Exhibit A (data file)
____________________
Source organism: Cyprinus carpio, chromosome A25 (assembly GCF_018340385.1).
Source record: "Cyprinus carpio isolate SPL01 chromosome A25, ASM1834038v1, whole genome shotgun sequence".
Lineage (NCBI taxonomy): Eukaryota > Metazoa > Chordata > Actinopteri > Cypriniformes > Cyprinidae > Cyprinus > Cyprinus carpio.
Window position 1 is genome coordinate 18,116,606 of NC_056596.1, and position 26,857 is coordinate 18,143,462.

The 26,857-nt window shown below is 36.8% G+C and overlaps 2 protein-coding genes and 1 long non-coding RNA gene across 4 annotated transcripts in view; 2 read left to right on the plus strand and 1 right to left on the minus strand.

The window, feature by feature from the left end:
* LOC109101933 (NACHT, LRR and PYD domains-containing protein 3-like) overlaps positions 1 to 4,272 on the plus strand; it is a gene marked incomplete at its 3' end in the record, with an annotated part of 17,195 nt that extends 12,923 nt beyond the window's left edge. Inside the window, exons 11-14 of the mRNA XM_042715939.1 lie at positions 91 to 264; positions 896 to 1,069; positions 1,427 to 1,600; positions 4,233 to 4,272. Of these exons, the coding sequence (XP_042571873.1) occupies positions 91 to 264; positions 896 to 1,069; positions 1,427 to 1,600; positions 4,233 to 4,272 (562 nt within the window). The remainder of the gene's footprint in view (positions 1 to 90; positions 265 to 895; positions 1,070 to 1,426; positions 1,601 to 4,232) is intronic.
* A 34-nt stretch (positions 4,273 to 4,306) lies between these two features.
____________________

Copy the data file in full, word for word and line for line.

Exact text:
Source organism: Cyprinus carpio, chromosome A25 (assembly GCF_018340385.1).
Source record: "Cyprinus carpio isolate SPL01 chromosome A25, ASM1834038v1, whole genome shotgun sequence".
Lineage (NCBI taxonomy): Eukaryota > Metazoa > Chordata > Actinopteri > Cypriniformes > Cyprinidae > Cyprinus > Cyprinus carpio.
Window position 1 is genome coordinate 18,116,606 of NC_056596.1, and position 26,857 is coordinate 18,143,462.

The 26,857-nt window shown below is 36.8% G+C and overlaps 2 protein-coding genes and 1 long non-coding RNA gene across 4 annotated transcripts in view; 2 read left to right on the plus strand and 1 right to left on the minus strand.

The window, feature by feature from the left end:
* LOC109101933 (NACHT, LRR and PYD domains-containing protein 3-like) overlaps positions 1 to 4,272 on the plus strand; it is a gene marked incomplete at its 3' end in the record, with an annotated part of 17,195 nt that extends 12,923 nt beyond the window's left edge. Inside the window, exons 11-14 of the mRNA XM_042715939.1 lie at positions 91 to 264; positions 896 to 1,069; positions 1,427 to 1,600; positions 4,233 to 4,272. Of these exons, the coding sequence (XP_042571873.1) occupies positions 91 to 264; positions 896 to 1,069; positions 1,427 to 1,600; positions 4,233 to 4,272 (562 nt within the window). The remainder of the gene's footprint in view (positions 1 to 90; positions 265 to 895; positions 1,070 to 1,426; positions 1,601 to 4,232) is intronic.
* A 34-nt stretch (positions 4,273 to 4,306) lies between these two features.